• There has been a proliferation of art in Petrosino Square since the bike-share station appeared.

  • NM

    This would have been an interesting addition to the headlines. I’ve always wondered how we could be more organized and effective, so here it is: http://opinionator.blogs.nytimes.com/2013/05/29/lobbying-for-the-greater-good/?hp

  • Anonymous

    And scantily clad lasses as well, I see.

  • kevd

    I was jealous of those on fendered citibikes yesterday….

  • Anonymous

    I did go to Petrosino Square today. I had never been there, so I wanted to see firsthand how the bike docks affect the place. The “square” (more of a triangle, really) is a bit odd, because it about half of it is fenced, and the rest isn’t. The bike docks, as well as the art classes in protest, are in the non-fenced part near the tip of the park. The bike docks look like they take about half of that tip. It is a significant chunk, because the park is tiny.

    I do feel bad for the protesters because I sympathize with artists and art in general, and I like parks and pedestrian spaces too. If we could sacrifice some parking spots instead of a chunk of a tiny park, I say take the parking spots!

    What must have sucked from the point of view of the woman leading the protest were the questions from curious people about how bikeshare works. How do you sign up?, etc.

    PS: the model was fully clothed when I visited. 🙂

  • Anonymous

    Oddest encounter with a Citi Bike user today: I met a guy who somehow managed to buy a weekly pass from one of the kiosks, something that is supposedly impossible until next week. He says he got a bike and rode it one way with no problems, but then he couldn’t get another bike (when I met him, he was trying to pick up a bike for his return trip).

  • Larry Littlefield

    I also rode by the way home from work. There were no protesters. I’ve never seen any art there. Sometimes when I’ve had a flat on the way to work, I’ve locked up my bike at the rack there and picked it up later to get it fixed.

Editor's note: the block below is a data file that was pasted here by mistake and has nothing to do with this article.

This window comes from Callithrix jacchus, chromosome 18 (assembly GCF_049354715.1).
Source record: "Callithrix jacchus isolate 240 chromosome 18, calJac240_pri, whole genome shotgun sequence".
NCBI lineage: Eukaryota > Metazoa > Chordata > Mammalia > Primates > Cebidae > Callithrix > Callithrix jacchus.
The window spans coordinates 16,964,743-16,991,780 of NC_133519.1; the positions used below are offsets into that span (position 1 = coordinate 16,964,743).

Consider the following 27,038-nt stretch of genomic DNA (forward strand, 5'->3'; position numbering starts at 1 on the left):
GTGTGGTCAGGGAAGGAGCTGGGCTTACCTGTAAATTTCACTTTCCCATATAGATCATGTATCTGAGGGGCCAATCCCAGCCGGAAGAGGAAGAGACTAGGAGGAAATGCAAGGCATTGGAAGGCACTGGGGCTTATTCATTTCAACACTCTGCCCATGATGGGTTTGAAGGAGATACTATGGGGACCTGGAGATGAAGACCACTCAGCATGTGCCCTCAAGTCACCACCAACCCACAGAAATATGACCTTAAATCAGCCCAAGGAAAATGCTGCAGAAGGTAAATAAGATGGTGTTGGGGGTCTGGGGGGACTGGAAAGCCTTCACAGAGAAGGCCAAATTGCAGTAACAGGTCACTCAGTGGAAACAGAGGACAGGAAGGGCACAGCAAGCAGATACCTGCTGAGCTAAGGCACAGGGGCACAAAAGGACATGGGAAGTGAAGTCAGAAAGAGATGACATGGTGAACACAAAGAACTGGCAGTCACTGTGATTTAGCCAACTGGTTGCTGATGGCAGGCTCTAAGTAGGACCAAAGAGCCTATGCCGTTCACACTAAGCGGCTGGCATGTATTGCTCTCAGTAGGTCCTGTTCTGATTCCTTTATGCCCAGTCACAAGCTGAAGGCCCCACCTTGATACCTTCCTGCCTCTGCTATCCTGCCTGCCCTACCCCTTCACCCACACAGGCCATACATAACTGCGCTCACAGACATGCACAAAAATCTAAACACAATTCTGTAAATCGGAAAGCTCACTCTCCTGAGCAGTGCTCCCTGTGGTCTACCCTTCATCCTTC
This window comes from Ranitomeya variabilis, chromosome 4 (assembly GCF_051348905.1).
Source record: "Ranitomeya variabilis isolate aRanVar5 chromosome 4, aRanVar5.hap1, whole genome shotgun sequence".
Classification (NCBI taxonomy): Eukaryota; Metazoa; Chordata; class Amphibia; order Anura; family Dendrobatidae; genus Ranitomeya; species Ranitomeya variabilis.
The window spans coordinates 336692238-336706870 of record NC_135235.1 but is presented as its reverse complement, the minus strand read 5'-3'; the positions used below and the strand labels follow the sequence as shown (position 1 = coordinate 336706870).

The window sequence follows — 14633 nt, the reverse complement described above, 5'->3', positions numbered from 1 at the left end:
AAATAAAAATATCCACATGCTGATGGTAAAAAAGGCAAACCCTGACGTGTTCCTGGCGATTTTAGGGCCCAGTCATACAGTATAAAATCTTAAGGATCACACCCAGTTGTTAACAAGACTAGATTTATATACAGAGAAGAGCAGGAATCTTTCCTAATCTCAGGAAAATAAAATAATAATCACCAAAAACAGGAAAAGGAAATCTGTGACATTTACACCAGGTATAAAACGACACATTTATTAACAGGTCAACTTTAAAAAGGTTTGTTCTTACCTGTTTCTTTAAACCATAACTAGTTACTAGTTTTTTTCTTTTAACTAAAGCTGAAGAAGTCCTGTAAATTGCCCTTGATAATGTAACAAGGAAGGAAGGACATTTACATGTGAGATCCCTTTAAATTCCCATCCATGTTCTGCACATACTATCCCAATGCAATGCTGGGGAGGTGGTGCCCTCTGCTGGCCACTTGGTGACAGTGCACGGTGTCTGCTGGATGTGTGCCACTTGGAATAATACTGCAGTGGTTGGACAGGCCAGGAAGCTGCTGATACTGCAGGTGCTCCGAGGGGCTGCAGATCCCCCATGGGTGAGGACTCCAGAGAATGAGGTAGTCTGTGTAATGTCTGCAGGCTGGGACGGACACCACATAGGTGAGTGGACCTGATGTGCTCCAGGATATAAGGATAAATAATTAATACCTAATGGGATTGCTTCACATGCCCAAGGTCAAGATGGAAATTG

These kinds of narrow triangles are hard to use for anything. The bikeshare racks are probably taking the place of nothing.

    This whole protest sounds like a marketing stunt to me.

  • arts activist

    qrt145: Thank you for your comment. The protesters are indeed promoting that DOT give us back our park’s art installation space and take instead the car parking on the east side of Lafayette Street north of Spring. All our cyclists agree that the station would be more safely situated there.

    Yesterday morning a cyclist riding his own bike had a collision with a car at the west side of Cleveland Place just south of Spring, i.e., right where the Citi Bike station is now. He was thrown to the pavement on his hands and knees, and had to be treated by ambulance. The problem is that where the Petrosino Square station is now, there is traffic running in three different directions: north on Cleveland Place, south on Lafayette, and east on Spring. The cyclist yesterday morning was looking to cross Spring on the left hand side in order to get into the northbound bike lane on Lafayette north of Spring.

    Right now the Citi Bike station takes up not half, but the better part of the north end of the park, which is easily a third of the park’s length, this in one of the most park-starved neighborhoods in the City of New York, and in a park the community worked long and hard to get expanded and renovated, completed only in November, 2011, with the inaugural post-renovation art installation in May, 2012, Carole Feuerman’s Survival of Serena, followed in October, 2012 by Jessica Feldman’s The Glass Sea. Now we have Tracey Emin’s tiny Roman Standard, which usurps green space in the park (plantings had to be removed to accommodate it), and because it is in an area that was not designed for installations and because it is so small, almost no visitors to the park notice it (it is a small bird atop a 13′ pillar).

    During the 2005-2008 redesign process, the community asked throughout for an open space for large sculpture and other three-dimensional installations. However, this tradition of art in our square goes back three decades, since 1984, and includes three dozen large installations in the park. Petrosino Square is where SoHo meets Little Italy. We want to continue both traditions: by displaying art for its own sake even when it is political, and by commemorating in our park’s name since 1987 an Italian-American hero of the NYPD.

    We hope the writers and readers on Streetsblog will come to understand our position, and will help us achieve an appropriate balance of uses in the area by allowing the art space to thrive, and in order to do so, by moving the Citi Bike station to a safer location where it will replace car parking that we believe is not essential.